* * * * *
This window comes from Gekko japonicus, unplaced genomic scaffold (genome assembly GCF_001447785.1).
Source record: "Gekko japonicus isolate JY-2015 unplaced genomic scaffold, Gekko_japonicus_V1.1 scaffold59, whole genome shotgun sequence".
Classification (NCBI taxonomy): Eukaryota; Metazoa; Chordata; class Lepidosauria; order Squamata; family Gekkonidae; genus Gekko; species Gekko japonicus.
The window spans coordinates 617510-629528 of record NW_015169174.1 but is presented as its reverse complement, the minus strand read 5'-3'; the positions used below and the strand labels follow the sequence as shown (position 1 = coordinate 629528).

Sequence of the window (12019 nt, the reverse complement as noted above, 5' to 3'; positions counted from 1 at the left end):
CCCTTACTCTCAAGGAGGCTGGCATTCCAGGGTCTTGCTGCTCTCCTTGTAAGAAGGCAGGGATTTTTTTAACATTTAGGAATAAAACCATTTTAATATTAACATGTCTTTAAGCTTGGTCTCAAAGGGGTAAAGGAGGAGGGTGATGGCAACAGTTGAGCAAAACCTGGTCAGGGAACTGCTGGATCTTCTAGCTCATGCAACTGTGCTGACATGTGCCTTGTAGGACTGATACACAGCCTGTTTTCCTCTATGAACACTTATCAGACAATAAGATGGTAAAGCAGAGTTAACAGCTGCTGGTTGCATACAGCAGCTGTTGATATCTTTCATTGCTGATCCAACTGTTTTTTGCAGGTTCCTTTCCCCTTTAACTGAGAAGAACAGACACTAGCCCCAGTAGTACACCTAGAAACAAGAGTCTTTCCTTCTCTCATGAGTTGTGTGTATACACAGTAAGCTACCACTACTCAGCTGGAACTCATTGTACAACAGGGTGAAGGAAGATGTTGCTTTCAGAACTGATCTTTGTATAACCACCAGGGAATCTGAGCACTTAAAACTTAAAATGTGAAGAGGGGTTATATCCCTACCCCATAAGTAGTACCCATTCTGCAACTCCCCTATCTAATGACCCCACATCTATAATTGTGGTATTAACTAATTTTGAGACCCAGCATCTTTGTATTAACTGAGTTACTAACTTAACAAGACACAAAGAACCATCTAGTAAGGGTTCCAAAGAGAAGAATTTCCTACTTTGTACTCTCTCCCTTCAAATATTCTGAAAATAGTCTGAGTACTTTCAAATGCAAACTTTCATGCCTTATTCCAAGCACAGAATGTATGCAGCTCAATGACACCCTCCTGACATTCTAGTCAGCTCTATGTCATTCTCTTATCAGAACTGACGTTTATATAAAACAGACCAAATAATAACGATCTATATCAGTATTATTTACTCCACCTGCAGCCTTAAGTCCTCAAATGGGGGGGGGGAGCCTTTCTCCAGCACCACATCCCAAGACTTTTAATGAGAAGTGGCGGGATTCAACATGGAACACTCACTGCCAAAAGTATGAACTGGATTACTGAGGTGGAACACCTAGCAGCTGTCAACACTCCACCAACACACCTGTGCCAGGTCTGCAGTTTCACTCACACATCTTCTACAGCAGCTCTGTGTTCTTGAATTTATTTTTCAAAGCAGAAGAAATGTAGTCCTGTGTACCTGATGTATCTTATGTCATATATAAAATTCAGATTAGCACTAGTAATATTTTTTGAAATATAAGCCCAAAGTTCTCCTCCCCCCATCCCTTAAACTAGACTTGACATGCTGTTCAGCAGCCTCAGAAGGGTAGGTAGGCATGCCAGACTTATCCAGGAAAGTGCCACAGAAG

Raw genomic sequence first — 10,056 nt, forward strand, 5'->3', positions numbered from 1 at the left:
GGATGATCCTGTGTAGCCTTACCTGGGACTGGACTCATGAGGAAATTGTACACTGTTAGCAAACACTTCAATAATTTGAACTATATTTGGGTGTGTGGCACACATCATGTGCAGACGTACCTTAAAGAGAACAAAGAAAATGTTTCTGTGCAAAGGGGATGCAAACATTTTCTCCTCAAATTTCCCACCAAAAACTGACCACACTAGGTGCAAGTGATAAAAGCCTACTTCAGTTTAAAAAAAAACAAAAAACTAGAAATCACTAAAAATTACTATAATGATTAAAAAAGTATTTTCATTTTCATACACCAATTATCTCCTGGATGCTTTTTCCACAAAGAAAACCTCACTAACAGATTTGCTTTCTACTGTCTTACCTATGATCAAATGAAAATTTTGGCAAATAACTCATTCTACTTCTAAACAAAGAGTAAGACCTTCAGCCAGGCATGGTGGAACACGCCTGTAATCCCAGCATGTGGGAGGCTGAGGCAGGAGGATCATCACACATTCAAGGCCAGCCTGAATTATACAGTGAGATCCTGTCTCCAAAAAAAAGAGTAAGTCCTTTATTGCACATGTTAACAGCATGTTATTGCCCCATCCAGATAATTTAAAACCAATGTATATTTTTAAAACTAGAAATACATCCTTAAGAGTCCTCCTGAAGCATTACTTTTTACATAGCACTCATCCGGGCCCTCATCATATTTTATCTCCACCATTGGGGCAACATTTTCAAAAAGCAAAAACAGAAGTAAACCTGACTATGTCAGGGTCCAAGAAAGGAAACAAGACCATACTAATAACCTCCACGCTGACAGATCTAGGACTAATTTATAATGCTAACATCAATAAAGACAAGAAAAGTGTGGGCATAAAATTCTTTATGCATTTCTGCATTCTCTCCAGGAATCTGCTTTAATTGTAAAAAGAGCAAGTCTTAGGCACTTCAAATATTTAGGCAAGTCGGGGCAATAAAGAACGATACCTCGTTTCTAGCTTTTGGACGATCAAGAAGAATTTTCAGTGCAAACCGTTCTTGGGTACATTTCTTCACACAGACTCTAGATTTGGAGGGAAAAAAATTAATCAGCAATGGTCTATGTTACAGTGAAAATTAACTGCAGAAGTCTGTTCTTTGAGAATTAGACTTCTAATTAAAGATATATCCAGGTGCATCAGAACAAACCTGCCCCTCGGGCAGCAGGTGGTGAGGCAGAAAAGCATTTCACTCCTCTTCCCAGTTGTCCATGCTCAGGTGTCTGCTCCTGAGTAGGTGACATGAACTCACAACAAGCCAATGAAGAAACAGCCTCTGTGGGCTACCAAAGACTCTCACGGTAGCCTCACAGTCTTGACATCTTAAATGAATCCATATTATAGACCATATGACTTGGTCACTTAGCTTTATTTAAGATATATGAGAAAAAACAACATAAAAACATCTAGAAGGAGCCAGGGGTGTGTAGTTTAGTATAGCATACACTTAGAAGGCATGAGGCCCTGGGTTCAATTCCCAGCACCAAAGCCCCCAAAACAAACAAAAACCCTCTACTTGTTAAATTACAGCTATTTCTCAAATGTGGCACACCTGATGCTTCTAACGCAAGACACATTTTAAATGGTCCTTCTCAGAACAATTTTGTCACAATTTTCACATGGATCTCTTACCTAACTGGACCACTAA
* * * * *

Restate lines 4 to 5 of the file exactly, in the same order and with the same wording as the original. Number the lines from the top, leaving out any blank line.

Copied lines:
The window spans coordinates 617510-629528 of record NW_015169174.1 but is presented as its reverse complement, the minus strand read 5'-3'; the positions used below and the strand labels follow the sequence as shown (position 1 = coordinate 629528).

Sequence of the window (12019 nt, the reverse complement as noted above, 5' to 3'; positions counted from 1 at the left end):